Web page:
• There was once a time where an investigator mistook our prayer “Pai Celestial” for “Pai Sebastião,” meaning ‘Father Sebastian’. (Benjamin)
  • My companion and I got lost trying to take a shortcut in the tall grass and we lost the path and ended up having to jump this school fence in our dresses and walk through the playground during recess. The kids were so confused and the teachers just stared at us. (Katie)

What was a crazy experience?

  • There are very few reported robberies in the mission. I served as the secretary, and during that time, no one in the whole mission was robbed, except for two missionaries who left their window open all night. (Benjamin)
  • When the sister we lived with saw a “demon” and kept hearing and seeing things in our apartment. (Katie)

What was a spiritual experience?

  • When I didn’t speak Portuguese very well and I was inspired to tell this investigator about my mom’s conversion story and how she was kicked out of her family for getting baptized but she did it for Christ. He wanted to get baptized but was afraid it would be hard. The Spirit was so strong and just flowed through me, I didn’t even feel like it was me saying the words. (Katie)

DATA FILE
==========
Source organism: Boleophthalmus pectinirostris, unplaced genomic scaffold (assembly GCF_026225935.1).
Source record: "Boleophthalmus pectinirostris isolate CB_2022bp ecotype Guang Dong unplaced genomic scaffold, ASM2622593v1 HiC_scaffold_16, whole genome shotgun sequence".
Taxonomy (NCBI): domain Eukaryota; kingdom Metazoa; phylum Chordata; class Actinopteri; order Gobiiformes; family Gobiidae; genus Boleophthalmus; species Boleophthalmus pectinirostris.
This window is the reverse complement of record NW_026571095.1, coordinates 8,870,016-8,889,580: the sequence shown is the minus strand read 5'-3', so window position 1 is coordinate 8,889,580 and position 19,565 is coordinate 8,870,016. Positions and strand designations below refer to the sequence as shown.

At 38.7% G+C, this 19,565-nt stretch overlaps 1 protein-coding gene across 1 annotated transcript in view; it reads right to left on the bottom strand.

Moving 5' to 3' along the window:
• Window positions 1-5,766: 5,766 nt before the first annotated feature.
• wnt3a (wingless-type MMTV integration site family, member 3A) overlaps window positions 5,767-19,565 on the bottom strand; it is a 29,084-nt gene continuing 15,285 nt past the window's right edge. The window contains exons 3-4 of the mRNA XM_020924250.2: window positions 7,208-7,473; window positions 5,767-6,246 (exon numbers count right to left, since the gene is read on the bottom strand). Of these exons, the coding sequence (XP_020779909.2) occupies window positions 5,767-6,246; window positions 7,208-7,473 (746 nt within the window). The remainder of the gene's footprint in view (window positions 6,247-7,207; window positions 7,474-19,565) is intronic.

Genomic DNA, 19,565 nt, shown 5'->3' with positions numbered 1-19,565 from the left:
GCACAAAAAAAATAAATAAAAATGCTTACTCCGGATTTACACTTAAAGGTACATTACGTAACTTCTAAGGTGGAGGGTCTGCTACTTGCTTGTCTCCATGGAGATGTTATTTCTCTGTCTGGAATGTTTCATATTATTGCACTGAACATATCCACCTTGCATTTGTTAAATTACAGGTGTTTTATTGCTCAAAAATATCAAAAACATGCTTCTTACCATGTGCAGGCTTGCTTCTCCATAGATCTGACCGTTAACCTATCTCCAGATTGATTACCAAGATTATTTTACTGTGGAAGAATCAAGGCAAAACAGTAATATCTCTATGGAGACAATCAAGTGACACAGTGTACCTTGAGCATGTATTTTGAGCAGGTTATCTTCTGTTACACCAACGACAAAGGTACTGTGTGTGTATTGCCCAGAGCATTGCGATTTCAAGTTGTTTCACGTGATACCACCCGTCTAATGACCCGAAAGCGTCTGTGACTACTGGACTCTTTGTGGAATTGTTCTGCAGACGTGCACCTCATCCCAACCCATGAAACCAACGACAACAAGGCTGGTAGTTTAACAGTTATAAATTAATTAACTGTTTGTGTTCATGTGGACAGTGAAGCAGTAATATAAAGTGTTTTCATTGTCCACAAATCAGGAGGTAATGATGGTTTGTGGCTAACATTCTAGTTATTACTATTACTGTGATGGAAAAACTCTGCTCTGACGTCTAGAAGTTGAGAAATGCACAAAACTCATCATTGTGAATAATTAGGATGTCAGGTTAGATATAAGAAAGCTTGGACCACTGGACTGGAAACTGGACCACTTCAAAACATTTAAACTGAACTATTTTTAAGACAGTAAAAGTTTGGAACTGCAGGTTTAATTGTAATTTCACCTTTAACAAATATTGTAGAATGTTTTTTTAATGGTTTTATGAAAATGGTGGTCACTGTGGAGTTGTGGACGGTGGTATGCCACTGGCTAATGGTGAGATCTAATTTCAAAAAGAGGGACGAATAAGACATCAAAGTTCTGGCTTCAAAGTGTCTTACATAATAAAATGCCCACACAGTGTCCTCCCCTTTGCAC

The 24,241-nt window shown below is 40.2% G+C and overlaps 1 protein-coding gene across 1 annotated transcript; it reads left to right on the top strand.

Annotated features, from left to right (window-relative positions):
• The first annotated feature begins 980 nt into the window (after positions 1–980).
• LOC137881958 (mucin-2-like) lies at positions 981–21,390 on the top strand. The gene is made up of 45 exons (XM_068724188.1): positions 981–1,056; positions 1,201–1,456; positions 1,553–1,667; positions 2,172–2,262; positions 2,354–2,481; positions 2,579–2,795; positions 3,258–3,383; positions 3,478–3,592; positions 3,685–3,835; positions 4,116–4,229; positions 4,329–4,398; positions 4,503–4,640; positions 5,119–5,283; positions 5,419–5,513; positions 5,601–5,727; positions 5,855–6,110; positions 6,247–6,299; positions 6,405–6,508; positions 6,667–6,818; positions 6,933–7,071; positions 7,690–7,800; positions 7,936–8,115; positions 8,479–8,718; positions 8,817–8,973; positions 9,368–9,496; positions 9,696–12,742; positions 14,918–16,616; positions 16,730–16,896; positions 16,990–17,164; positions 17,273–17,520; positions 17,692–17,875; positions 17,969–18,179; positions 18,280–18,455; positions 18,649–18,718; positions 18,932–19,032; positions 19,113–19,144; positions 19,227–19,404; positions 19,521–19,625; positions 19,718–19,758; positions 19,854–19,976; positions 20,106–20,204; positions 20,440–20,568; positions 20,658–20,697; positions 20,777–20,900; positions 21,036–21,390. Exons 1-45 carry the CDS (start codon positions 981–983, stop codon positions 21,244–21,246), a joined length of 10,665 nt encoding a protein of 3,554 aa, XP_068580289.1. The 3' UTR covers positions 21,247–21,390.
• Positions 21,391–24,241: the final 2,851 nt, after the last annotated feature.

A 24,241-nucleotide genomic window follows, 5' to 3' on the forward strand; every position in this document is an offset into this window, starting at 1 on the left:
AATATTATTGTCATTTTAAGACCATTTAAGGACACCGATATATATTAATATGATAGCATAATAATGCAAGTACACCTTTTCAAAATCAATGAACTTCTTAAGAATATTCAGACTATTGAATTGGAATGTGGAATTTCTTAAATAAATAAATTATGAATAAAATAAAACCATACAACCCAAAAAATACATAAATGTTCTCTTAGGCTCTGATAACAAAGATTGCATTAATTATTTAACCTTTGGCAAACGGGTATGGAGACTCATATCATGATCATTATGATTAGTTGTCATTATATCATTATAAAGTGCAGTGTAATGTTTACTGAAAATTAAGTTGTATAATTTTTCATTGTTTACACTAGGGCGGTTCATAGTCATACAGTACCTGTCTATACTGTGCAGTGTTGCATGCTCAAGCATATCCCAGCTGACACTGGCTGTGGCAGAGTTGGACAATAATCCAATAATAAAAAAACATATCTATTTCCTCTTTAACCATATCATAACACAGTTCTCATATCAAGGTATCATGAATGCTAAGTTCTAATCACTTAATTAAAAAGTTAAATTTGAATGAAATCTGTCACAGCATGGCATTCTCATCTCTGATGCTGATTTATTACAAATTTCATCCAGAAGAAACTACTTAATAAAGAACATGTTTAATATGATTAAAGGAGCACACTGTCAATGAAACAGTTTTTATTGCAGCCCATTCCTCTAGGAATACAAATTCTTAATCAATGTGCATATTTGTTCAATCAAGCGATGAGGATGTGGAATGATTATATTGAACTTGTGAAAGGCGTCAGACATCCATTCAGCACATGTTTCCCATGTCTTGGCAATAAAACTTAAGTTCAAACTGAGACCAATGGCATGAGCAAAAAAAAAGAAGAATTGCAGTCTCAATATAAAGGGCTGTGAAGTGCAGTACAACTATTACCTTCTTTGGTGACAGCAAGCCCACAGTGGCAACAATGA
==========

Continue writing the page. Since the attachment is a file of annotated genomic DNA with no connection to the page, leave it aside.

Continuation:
What are some interesting facts about the Juiz de Fora Mission?

  • The Juiz de Fora Mission is one of only 2 missions in all of Brazil where the mission headquarter’s city has only 1 stake. The Juiz de Fora Mission contains some of the oldest and historical cities in Brazil, like Ouro Preto, and São João del Rei. The Juiz de Fora Mission is tied with several others as the youngest mission in Brazil. The Juiz de Fora Mission has created two additional districts since its creation in 2013. (Benjamin)
  • Petrópolis is in it, which was the original capital of Brasil. (Katie)

What was the weather like?

  • There was a rainy season starting in January and lasting til around May or June, but for most of the year, it rarely rained. The weather was nonetheless humid, and constantly sunny, riding around 85 degrees consistently, though it would feel hotter to most Americans. (Benjamin)